Harvard and Brown, the defending Ivy football co-champions, will meet each other at 7 p.m. tonight under the lights of Harvard Stadium.
In the last five seasons, the teams have had a share in four of the Ivy championships. Both teams went 6-1 in the Ivy League last fall. The only league team that defeated Harvard last year was Brown.
It is not surprising, then, that Brown-Harvard is a rivalry game. At least, it is for Brown.
"There would be nothing better than to go up to their place and beat them there," said wide receiver Bobby Sewall '10.
It's likely that the night game will be in front of one of the biggest crowds Harvard Stadium will host all season, according to Harvard Head Coach Tim Murphy. In preparation for the night atmosphere, Brown practiced at 7 p.m. on Monday, instead of taking its usual Monday day-off.
Murphy said he doesn't see the Brown game any differently from other games. The importance of it, for Murphy, comes from it being the league-opener.
Brown "is a team that's always extremely highly motivated to play us," Murphy said. "But it doesn't matter who you open with in our league, you know, it's a big game. And this is just another one."
Murphy said many teams, inside and outside the Ivy League, look at Harvard as their rival. But he said his team is used to playing against teams that consider Harvard to be their rival. And his veteran players will expect a game with the intensity of a rivalry game.
"It is something that you have to constantly remind your team about," Murphy said. "The upperclassmen, they get it. … But some of the young guys are surprised by the intensity of how teams play us, no matter what the situation."
Harvard won't face what Murphy sees as its biggest rival until the last week of the season.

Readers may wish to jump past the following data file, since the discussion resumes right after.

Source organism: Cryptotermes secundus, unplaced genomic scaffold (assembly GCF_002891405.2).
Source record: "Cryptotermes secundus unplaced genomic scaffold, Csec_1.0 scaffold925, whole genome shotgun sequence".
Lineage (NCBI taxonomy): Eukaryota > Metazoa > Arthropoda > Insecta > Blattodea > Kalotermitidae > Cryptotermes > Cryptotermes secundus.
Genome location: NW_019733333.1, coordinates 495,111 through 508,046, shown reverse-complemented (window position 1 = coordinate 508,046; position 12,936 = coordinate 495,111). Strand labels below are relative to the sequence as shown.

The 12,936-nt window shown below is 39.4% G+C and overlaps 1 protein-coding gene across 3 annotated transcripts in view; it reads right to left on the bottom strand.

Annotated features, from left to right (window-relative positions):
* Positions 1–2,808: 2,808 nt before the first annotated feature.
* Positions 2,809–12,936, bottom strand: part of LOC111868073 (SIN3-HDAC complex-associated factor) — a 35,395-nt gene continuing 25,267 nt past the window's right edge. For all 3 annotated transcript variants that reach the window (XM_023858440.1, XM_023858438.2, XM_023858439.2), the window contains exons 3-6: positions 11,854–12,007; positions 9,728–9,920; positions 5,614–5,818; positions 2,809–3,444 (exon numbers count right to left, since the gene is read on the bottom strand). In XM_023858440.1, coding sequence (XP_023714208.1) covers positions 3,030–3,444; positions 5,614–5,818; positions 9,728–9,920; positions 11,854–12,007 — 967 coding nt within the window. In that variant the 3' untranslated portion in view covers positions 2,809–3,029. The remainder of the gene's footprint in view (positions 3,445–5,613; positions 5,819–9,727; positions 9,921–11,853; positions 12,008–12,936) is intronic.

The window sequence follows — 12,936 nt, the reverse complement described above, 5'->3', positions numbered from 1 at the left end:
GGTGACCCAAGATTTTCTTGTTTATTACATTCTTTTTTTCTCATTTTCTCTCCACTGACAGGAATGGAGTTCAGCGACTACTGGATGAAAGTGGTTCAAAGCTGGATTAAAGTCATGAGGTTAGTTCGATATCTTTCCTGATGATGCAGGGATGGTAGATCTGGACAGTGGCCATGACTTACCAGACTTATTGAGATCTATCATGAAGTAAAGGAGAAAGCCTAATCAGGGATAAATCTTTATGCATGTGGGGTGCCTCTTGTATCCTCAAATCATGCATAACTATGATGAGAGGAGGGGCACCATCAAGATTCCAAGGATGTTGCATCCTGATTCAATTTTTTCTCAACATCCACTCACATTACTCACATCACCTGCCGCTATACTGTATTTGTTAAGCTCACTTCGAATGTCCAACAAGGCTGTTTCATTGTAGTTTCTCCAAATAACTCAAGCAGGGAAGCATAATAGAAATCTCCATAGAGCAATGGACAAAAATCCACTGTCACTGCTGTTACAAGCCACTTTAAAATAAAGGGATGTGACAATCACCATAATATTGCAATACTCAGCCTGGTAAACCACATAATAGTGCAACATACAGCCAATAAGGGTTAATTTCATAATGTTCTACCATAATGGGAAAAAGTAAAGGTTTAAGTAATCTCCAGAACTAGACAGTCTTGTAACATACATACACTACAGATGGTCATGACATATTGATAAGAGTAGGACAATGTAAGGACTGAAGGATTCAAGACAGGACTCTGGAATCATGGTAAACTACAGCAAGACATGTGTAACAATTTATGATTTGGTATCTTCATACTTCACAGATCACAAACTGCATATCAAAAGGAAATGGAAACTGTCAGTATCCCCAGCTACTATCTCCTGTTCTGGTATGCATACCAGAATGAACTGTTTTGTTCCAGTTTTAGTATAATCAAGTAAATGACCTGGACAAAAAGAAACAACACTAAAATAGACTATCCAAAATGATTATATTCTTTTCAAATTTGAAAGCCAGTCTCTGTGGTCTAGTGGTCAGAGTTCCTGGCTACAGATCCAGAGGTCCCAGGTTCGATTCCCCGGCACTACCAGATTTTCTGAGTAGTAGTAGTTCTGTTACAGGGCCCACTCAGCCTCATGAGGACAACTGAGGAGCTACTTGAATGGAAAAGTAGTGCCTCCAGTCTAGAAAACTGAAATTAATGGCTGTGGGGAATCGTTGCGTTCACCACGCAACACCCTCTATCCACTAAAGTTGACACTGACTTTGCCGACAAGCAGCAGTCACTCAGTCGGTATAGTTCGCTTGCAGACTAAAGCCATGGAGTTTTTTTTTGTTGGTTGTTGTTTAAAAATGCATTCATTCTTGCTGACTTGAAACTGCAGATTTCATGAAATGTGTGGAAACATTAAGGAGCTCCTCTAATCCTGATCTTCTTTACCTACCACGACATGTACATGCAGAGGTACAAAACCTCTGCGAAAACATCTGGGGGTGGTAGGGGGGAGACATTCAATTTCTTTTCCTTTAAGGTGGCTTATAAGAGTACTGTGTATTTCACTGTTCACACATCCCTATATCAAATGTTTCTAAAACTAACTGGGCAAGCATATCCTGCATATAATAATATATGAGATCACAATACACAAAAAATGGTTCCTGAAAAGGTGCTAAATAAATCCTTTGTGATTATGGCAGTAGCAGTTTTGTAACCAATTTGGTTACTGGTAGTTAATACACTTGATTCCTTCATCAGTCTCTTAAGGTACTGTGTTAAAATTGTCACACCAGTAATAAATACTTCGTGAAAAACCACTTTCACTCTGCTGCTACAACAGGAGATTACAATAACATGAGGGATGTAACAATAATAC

"Our big rival obviously is Yale," he said. "Traditionally, Princeton, as well."
Sewall said if Harvard doesn't think of Brown as its rival now, "they're about to see that maybe they should consider differently."
The Bears and Crimson share more in common than last just last year's Ivy championship trophy.
They are both coming off close losses that, according to Brown Head Coach Phil Estes, could have gone either way.
In last week's loss to Holy Cross, Harvard's offense was completely balanced in its attack — passing 37 times and rushing 37 times. But according to Murphy, his team is still a "pass first, run second" team.
Against a Brown team that was fourth in the nation in rush defense last year, but last in the Ivy League in pass defense, the Crimson might look to the air often tonight. But Estes said his defense can't focus on the pass too much.
"You can't just limit yourself on trying to contain the quarterback, because they can run the football as well," Estes said.
The Bears went to the air 45 times against Stony Brook and kept it on the ground 32 times. But Estes said Brown, like Harvard, has weapons at quarterback and running back, so defenses can't concentrate on just one too much.
Both teams are led by rookie starting quarterbacks trying to fill big cleats. Kyle Newhall-Caballero '11 took over Brown's huddle after 2008 second team All-Ivy quarterback Michael Dougherty '09 graduated. In his first collegiate game making a pass, Newhall-Caballero was 29 of 45 passing for 267 yards, three touchdowns and two interceptions in last week's 21-20 loss.
Harvard's Collier Winters made his starting debut under center after the departure of last year's Ivy League Player of the Year, Chris Pizotti. In his first outing, Winters was 22 of 37 passing for 195 yards and two touchdowns.
The battle in the trenches in front of Winters will feature four 2008 All-Ivy linemen, including two players coaches call NFL prospects, defensive tackle David Howard '09.5 of Brown and left tackle James Williams of Harvard.
"I guarantee you this: We won't see a better defensive front than Brown has this year," Murphy said. "Dave Howard and James Develin … are probably two of the three best linemen in the entire league."
Both Murphy and Estes compliment each others' teams often when they speak of tonight's matchup.
"They play us hard," Murphy said of Estes' team. "They play us down and dirty right down until the last snap."